Antioxidant cocktail works against diabetic polyneuropathy in T2D
Treatment with a combination of succinic acid, inosine, nicotinamide, and riboflavin (SINR) is safe and alleviates the symptoms of diabetic polyneuropathy in patients with type 2 diabetes (T2D), according to data from the CYLINDER study.
CYLINDER included 216 T2D patients (average age 62.7 years) with symptomatic diabetic polyneuropathy and initial Total Symptom Score (TSS) ˃5. They were randomized to receive SINR (n=109, 50.5 percent) or placebo (n=107, 49.5 percent), administered intravenously for 10 days, followed by oral administration for 75 days.
Most patients in both groups had T2D for >10 years, while the duration of polyneuropathy was generally >4 years. Only four patients in the SINR group and three in the placebo group received concomitant therapy for polyneuropathy.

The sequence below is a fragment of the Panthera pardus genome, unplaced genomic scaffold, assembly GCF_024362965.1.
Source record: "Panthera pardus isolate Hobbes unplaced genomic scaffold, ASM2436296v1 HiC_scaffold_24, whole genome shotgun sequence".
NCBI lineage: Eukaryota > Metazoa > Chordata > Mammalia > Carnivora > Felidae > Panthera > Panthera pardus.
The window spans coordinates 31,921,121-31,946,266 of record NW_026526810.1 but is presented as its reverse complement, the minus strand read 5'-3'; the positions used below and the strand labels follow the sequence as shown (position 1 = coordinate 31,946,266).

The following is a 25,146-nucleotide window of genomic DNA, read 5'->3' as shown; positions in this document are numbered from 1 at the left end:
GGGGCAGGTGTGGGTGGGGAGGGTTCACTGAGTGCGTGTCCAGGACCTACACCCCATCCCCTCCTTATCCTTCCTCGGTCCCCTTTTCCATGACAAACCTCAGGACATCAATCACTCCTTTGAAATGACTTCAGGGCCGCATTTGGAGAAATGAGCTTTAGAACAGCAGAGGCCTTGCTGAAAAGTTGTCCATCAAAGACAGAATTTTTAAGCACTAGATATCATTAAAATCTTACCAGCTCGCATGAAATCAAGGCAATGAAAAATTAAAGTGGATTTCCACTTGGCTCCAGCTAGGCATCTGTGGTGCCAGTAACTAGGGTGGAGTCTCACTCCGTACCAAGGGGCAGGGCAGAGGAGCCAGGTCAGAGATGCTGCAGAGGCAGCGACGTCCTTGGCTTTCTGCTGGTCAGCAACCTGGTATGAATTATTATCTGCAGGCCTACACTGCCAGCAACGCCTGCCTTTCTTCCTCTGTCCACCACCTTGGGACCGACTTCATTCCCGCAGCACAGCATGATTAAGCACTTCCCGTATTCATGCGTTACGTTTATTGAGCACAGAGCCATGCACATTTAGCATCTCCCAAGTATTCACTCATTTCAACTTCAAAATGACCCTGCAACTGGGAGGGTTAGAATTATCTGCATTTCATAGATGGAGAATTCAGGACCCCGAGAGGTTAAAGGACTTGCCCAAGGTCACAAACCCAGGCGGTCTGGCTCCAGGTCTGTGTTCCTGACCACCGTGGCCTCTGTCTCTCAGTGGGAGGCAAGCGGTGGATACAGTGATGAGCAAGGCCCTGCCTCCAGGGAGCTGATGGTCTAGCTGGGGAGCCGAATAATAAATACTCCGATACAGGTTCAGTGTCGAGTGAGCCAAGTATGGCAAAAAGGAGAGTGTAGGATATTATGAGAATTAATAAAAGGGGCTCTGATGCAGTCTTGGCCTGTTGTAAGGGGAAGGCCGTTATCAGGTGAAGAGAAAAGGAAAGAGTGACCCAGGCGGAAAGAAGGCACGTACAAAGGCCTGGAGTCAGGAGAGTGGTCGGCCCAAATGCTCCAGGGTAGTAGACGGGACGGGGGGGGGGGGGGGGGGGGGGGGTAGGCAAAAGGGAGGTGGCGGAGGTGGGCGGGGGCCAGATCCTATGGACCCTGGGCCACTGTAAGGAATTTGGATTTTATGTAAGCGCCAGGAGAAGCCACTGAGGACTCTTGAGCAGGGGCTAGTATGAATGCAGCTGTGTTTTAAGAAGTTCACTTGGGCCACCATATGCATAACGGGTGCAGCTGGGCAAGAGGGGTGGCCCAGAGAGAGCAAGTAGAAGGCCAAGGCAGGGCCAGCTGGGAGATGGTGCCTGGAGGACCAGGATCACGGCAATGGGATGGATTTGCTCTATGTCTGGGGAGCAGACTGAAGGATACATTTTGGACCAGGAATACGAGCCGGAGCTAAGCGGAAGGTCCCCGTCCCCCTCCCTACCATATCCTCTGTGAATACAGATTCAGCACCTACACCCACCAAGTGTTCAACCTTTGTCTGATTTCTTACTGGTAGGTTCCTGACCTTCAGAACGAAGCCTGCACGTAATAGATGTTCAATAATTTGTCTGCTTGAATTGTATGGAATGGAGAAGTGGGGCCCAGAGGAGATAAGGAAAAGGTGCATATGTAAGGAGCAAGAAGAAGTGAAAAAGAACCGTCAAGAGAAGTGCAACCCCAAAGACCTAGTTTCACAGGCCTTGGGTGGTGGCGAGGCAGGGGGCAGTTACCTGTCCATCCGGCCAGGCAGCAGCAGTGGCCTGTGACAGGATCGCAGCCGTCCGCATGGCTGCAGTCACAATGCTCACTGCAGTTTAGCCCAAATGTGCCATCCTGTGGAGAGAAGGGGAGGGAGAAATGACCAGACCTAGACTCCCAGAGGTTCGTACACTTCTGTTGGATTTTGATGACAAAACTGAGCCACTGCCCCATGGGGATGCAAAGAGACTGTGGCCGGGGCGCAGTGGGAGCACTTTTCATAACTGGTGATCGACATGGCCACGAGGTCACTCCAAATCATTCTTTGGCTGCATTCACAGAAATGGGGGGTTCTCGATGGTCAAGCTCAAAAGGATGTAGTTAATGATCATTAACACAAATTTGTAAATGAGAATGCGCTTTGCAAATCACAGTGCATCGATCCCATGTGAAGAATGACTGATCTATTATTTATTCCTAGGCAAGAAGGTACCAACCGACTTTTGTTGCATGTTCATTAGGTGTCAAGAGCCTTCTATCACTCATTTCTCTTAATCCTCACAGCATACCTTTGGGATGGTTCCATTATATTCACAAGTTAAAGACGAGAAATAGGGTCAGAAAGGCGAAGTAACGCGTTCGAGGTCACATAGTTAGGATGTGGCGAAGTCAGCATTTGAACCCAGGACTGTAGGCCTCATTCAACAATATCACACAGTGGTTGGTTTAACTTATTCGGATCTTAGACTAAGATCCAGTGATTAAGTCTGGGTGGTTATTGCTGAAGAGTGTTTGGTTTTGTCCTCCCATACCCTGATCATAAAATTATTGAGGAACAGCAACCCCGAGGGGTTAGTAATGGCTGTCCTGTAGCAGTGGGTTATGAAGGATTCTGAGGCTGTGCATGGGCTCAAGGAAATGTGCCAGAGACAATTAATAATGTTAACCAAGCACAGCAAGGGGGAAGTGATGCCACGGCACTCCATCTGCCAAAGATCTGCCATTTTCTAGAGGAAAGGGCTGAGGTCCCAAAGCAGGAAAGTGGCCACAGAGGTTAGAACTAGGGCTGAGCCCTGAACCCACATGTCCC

The primary outcome of TSS after 12 weeks significantly decreased in the SINR group vs the placebo group (–2.65 vs –1.73; p<0.0001). This symptom reduction benefit with SINR was achieved regardless of haemoglobin A1c levels, although better results were noted in patients with initial TSS of <7.5.
In the analysis of TSS subscores, SINR yielded statistically significant effects on the intensity of paresthesia and of numbness by day 11 as compared with placebo (p=0.035 and p=0.001, respectively). Meanwhile, a marked effect on burning intensity by day 57 emerged (p=0.005).
The study was limited by the small effect size, moderate proportion of patients with severe diabetic polyneuropathy symptoms, subjective assessment of outcomes, as well as the exclusion of participants who received injectable glucose-lowering medications other than insulins and patients with uncontrolled and type 1 diabetes.
In light of the results and the lack of treatment alternatives, a course of intravenous infusions followed by intake of enteric-coated tablets may be recommended for the treatment of symptomatic polyneuropathy in T2D.